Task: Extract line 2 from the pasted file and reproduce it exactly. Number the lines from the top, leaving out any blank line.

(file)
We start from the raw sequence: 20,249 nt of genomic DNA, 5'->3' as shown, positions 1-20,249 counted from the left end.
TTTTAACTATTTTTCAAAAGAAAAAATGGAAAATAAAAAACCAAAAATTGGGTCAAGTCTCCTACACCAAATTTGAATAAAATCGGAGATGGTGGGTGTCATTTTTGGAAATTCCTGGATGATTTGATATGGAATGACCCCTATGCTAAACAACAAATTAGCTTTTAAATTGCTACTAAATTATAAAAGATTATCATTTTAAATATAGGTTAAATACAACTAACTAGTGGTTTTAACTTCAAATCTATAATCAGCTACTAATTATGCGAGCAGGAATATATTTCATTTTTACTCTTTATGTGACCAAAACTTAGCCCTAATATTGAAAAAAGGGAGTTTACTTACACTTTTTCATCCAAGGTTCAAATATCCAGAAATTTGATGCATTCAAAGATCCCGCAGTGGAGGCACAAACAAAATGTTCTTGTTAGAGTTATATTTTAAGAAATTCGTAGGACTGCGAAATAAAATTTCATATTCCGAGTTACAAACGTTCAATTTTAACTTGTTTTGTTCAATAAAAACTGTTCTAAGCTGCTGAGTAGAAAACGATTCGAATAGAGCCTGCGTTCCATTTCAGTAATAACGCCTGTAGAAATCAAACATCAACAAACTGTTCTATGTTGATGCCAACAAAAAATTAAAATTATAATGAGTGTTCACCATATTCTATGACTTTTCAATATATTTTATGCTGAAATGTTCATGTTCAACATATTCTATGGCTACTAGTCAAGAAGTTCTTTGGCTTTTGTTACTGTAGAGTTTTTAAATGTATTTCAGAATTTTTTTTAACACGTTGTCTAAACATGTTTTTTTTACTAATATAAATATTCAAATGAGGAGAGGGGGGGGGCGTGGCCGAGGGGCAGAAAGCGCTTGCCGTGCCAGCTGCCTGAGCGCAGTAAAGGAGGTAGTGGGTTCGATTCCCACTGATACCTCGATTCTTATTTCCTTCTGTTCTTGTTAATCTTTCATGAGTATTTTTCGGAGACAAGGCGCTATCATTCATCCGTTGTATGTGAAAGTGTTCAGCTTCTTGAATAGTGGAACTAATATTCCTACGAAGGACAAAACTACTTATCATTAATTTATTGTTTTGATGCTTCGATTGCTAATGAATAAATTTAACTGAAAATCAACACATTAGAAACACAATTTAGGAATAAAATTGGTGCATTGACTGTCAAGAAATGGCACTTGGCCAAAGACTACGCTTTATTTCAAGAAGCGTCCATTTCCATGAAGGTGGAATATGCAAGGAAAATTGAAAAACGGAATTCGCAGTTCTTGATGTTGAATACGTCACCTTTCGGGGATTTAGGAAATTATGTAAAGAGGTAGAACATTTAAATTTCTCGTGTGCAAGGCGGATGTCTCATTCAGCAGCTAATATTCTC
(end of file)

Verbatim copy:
TTTTAACTATTTTTCAAAAGAAAAAATGGAAAATAAAAAACCAAAAATTGGGTCAAGTCTCCTACACCAAATTTGAATAAAATCGGAGATGGTGGGTGTCATTTTTGGAAATTCCTGGATGATTTGATATGGAATGACCCCTATGCTAAACAACAAATTAGCTTTTAAATTGCTACTAAATTATAAAAGATTATCATTTTAAATATAGGTTAAATACAACTAACTAGTGGTTTTAACTTCAAATCTATAATCAGCTACTAATTATGCGAGCAGGAATATATTTCATTTTTACTCTTTATGTGACCAAAACTTAGCCCTAATATTGAAAAAAGGGAGTTTACTTACACTTTTTCATCCAAGGTTCAAATATCCAGAAATTTGATGCATTCAAAGATCCCGCAGTGGAGGCACAAACAAAATGTTCTTGTTAGAGTTATATTTTAAGAAATTCGTAGGACTGCGAAATAAAATTTCATATTCCGAGTTACAAACGTTCAATTTTAACTTGTTTTGTTCAATAAAAACTGTTCTAAGCTGCTGAGTAGAAAACGATTCGAATAGAGCCTGCGTTCCATTTCAGTAATAACGCCTGTAGAAATCAAACATCAACAAACTGTTCTATGTTGATGCCAACAAAAAATTAAAATTATAATGAGTGTTCACCATATTCTATGACTTTTCAATATATTTTATGCTGAAATGTTCATGTTCAACATATTCTATGGCTACTAGTCAAGAAGTTCTTTGGCTTTTGTTACTGTAGAGTTTTTAAATGTATTTCAGAATTTTTTTTAACACGTTGTCTAAACATGTTTTTTTTACTAATATAAATATTCAAATGAGGAGAGGGGGGGGGCGTGGCCGAGGGGCAGAAAGCGCTTGCCGTGCCAGCTGCCTGAGCGCAGTAAAGGAGGTAGTGGGTTCGATTCCCACTGATACCTCGATTCTTATTTCCTTCTGTTCTTGTTAATCTTTCATGAGTATTTTTCGGAGACAAGGCGCTATCATTCATCCGTTGTATGTGAAAGTGTTCAGCTTCTTGAATAGTGGAACTAATATTCCTACGAAGGACAAAACTACTTATCATTAATTTATTGTTTTGATGCTTCGATTGCTAATGAATAAATTTAACTGAAAATCAACACATTAGAAACACAATTTAGGAATAAAATTGGTGCATTGACTGTCAAGAAATGGCACTTGGCCAAAGACTACGCTTTATTTCAAGAAGCGTCCATTTCCATGAAGGTGGAATATGCAAGGAAAATTGAAAAACGGAATTCGCAGTTCTTGATGTTGAATACGTCACCTTTCGGGGATTTAGGAAATTATGTAAAGAGGTAGAACATTTAAATTTCTCGTGTGCAAGGCGGATGTCTCATTCAGCAGCTAATATTCTC